Businesses are starting to see the difference with millennials and even some members of generation X in how they approach work.
The work-life model is truly being disrupted, and as time continues the norms and standard practices of doing business are sure to change. You can either run from it or embrace it, but if you are a business leader it makes sense to give your employees exactly what they are (or will be) looking for.
When you think about employee benefits, most people are going to count the items that cost money of the employers and save money for the employees. However, the younger generations are starting to prove that just isn’t the case anymore.
The next wave of business workers who will soon become business leaders all clamor over one thing: a flexible work-life balance.
>See also: 9 reasons to try video conferencing
By giving these employees a rigid schedule and throwing money at them, you are simply setting them up for failure. However, you could theoretically offer the average young worker less money with more flexibility and they would take the job and be thankful. The key is figuring out how to be flexible.
As the Philadelphia Business Journal wrote about in one of their posts, it is far more important for young people to work when they want. If you are flexible with them, then they will be flexible with you.
For companies doing business overseas and in different time zones, this means having employees potentially working twenty-four hours per day (depending upon scheduling needs). And, if you implement the ability to video conference from home into your workforce, you can truly have your workers running the operation around the clock.
Who cares what time they come in and what time they leave if you can get more done from more willing and thankful workers?
No big learning curve
The key to being able to properly utilise software like video conferencing is that you need to put it into the hands of people who aren’t afraid to use it. The best news is that the younger generation already loves technology. They can figure it out, trouble shoot it, and implement it into their daily processes faster than you can probably log in for the first time.
That’s not an insult, it’s the truth. For a generation that grew up instant messaging each other, texting before they made their first phone call, and even having a Facebook before they graduated high school, software and applications are no problem for this new workforce.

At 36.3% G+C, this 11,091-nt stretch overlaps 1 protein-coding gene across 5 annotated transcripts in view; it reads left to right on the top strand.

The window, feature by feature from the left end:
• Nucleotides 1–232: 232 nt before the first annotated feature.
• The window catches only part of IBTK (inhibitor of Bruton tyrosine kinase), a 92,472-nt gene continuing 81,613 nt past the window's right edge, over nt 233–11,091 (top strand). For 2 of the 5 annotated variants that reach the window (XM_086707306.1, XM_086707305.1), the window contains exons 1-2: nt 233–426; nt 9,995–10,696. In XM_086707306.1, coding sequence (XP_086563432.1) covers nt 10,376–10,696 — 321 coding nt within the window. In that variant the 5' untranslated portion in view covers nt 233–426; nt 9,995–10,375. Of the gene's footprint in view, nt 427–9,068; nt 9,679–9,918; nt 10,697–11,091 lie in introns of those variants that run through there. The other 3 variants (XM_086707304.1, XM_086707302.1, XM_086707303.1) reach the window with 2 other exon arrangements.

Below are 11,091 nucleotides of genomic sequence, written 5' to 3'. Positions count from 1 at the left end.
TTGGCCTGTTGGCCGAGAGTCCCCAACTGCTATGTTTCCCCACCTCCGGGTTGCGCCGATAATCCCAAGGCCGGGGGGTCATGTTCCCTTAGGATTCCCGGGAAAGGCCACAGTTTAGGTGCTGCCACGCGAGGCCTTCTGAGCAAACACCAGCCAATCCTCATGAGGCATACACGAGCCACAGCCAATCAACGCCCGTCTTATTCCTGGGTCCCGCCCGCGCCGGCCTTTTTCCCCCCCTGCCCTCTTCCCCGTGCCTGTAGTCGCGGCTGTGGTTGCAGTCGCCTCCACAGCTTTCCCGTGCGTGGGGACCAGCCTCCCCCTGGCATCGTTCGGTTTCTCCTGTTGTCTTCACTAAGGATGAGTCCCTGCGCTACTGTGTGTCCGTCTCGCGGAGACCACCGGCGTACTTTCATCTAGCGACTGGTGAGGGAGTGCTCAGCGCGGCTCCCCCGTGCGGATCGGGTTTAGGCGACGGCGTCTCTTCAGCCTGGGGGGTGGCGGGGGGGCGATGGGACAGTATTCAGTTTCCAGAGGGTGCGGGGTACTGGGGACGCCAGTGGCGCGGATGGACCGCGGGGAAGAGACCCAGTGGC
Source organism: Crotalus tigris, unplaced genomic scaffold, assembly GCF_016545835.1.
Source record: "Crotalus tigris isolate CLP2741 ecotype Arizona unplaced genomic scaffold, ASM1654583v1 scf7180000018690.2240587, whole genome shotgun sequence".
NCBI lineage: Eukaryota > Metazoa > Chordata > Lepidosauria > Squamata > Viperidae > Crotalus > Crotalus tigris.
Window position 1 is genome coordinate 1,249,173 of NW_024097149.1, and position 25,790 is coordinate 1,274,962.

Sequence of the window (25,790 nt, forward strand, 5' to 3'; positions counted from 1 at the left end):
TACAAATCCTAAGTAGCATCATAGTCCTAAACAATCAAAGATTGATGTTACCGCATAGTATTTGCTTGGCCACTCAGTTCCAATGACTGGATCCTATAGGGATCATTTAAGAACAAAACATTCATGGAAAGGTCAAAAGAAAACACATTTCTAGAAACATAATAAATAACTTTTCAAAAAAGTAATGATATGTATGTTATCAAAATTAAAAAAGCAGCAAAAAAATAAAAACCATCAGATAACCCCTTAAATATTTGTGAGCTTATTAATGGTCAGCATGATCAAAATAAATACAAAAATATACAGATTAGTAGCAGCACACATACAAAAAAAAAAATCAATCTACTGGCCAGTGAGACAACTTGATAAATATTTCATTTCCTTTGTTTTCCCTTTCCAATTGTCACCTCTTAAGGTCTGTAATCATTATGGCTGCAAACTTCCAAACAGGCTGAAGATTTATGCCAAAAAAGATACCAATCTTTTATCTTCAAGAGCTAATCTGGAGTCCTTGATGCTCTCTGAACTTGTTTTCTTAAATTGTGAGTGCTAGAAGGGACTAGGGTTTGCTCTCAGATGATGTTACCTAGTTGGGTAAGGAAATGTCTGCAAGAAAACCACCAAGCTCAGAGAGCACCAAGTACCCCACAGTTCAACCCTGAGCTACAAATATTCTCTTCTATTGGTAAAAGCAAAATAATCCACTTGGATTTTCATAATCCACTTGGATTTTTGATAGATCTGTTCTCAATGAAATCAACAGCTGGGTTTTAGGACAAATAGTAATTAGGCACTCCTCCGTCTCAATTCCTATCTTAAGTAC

Video conferencing is just the next level that will help them become assimilated into their role faster than ever before. You probably know there is a period of time that many employees come into a workplace and can’t even use the restroom or grab a drink at the water fountain without feeling unsure of themselves.
When you throw in the ability to do all new processes and all new culture, it can take weeks or even longer before they feel comfortable. However, for a group that has been using technology and has spent more time on Facetime or Skype in a week than you have your entire life, the transition is nearly seamless.
To get the most from your employees and have them become a stronger part of the workforce, video conferencing can bring them up to speed in no time at all.
Allowing workers to develop
The craziest part about having younger employees in the organisation is what they are looking for and what will keep them. A piece by the Economist pointed out the millennials and younger workers that seek out new technology truly aren’t entitled, they just don’t want to sit around doing meaningless grunt work all of the time.
These workers have grown up in an age where you don’t have people do repetitive mindless tasks – they would rather build an app for that. This shouldn’t be written off as a simple rejection of workplace responsibilities, however, it should be seen as a gem of an employee who would rather put real effort into solving problems than they would sit back and collect a paycheck.
The pure ability to have employees who just want to connect with their coworkers, clients and suppliers to solve problems to the best of their ability means your workforce will have ownership, accountability and drive like the generations before have never seen.
A top tech company that specialises in the video conferencing field, Blue Jeans, stated that the current conference call benefits may be highly publicised, but people only count the benefits of switching to the software and not the synergies that come from empowering younger workers and keeping them comfortable.
Whatever a businesses's operation is, it needs to be thinking about the future. They shouldn't just think about how they can continue getting by, but how they can start getting ahead when it comes to the future.
By giving younger employees the ability to grow in their roles and put thing that they are comfortable with (technology) at their disposal, businesses have a much better shot of being successful.